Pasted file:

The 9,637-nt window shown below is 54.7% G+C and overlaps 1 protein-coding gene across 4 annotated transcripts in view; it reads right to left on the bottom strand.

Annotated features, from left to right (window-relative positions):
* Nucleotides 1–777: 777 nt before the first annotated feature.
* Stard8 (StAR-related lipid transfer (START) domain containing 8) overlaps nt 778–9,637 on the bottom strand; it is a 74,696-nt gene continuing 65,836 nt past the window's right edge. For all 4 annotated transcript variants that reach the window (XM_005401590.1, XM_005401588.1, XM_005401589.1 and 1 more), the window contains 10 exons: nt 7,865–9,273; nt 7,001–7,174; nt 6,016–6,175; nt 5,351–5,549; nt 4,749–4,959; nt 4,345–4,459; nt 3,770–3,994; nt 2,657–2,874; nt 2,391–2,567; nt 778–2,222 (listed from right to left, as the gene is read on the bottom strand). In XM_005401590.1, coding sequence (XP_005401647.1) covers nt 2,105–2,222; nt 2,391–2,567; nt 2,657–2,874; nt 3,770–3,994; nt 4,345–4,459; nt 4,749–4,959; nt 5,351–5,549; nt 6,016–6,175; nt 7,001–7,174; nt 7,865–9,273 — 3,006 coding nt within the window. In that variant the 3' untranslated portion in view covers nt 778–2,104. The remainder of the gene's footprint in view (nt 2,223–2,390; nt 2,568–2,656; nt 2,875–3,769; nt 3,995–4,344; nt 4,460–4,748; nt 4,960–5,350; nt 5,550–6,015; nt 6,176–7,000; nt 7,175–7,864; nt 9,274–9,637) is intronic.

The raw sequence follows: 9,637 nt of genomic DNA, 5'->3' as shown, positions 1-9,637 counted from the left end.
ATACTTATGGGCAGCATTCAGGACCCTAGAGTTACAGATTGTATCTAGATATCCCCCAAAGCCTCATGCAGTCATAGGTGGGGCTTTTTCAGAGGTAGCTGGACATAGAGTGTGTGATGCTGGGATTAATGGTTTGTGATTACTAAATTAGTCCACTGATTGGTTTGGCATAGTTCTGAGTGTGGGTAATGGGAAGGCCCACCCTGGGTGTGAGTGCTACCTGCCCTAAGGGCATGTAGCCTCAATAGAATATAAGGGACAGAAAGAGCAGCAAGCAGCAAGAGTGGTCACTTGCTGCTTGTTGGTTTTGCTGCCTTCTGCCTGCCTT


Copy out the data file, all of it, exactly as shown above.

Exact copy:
The 9,637-nt window shown below is 54.7% G+C and overlaps 1 protein-coding gene across 4 annotated transcripts in view; it reads right to left on the bottom strand.

Annotated features, from left to right (window-relative positions):
* Nucleotides 1–777: 777 nt before the first annotated feature.
* Stard8 (StAR-related lipid transfer (START) domain containing 8) overlaps nt 778–9,637 on the bottom strand; it is a 74,696-nt gene continuing 65,836 nt past the window's right edge. For all 4 annotated transcript variants that reach the window (XM_005401590.1, XM_005401588.1, XM_005401589.1 and 1 more), the window contains 10 exons: nt 7,865–9,273; nt 7,001–7,174; nt 6,016–6,175; nt 5,351–5,549; nt 4,749–4,959; nt 4,345–4,459; nt 3,770–3,994; nt 2,657–2,874; nt 2,391–2,567; nt 778–2,222 (listed from right to left, as the gene is read on the bottom strand). In XM_005401590.1, coding sequence (XP_005401647.1) covers nt 2,105–2,222; nt 2,391–2,567; nt 2,657–2,874; nt 3,770–3,994; nt 4,345–4,459; nt 4,749–4,959; nt 5,351–5,549; nt 6,016–6,175; nt 7,001–7,174; nt 7,865–9,273 — 3,006 coding nt within the window. In that variant the 3' untranslated portion in view covers nt 778–2,104. The remainder of the gene's footprint in view (nt 2,223–2,390; nt 2,568–2,656; nt 2,875–3,769; nt 3,995–4,344; nt 4,460–4,748; nt 4,960–5,350; nt 5,550–6,015; nt 6,176–7,000; nt 7,175–7,864; nt 9,274–9,637) is intronic.

The raw sequence follows: 9,637 nt of genomic DNA, 5'->3' as shown, positions 1-9,637 counted from the left end.
ATACTTATGGGCAGCATTCAGGACCCTAGAGTTACAGATTGTATCTAGATATCCCCCAAAGCCTCATGCAGTCATAGGTGGGGCTTTTTCAGAGGTAGCTGGACATAGAGTGTGTGATGCTGGGATTAATGGTTTGTGATTACTAAATTAGTCCACTGATTGGTTTGGCATAGTTCTGAGTGTGGGTAATGGGAAGGCCCACCCTGGGTGTGAGTGCTACCTGCCCTAAGGGCATGTAGCCTCAATAGAATATAAGGGACAGAAAGAGCAGCAAGCAGCAAGAGTGGTCACTTGCTGCTTGTTGGTTTTGCTGCCTTCTGCCTGCCTT